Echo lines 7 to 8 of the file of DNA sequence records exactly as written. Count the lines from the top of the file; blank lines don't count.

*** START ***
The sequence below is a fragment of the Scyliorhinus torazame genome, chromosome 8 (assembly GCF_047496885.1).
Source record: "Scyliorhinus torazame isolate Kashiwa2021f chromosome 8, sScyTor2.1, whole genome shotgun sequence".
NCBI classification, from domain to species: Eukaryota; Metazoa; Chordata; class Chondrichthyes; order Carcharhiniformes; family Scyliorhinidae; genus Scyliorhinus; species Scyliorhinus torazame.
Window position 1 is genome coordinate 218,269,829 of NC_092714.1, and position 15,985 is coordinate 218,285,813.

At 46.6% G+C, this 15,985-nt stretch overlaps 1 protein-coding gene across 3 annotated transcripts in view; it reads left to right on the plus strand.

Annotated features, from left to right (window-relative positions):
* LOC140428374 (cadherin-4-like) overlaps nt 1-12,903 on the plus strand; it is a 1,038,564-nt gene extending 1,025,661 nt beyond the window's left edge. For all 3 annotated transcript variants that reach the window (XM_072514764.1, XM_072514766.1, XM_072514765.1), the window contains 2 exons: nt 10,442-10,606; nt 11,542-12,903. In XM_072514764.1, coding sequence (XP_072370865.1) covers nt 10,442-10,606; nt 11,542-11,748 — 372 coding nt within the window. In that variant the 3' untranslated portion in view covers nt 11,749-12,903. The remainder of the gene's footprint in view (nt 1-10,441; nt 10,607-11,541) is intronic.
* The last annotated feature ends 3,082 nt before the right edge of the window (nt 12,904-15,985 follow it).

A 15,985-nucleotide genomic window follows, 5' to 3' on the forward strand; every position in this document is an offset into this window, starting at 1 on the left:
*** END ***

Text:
* LOC140428374 (cadherin-4-like) overlaps nt 1-12,903 on the plus strand; it is a 1,038,564-nt gene extending 1,025,661 nt beyond the window's left edge. For all 3 annotated transcript variants that reach the window (XM_072514764.1, XM_072514766.1, XM_072514765.1), the window contains 2 exons: nt 10,442-10,606; nt 11,542-12,903. In XM_072514764.1, coding sequence (XP_072370865.1) covers nt 10,442-10,606; nt 11,542-11,748 — 372 coding nt within the window. In that variant the 3' untranslated portion in view covers nt 11,749-12,903. The remainder of the gene's footprint in view (nt 1-10,441; nt 10,607-11,541) is intronic.
* The last annotated feature ends 3,082 nt before the right edge of the window (nt 12,904-15,985 follow it).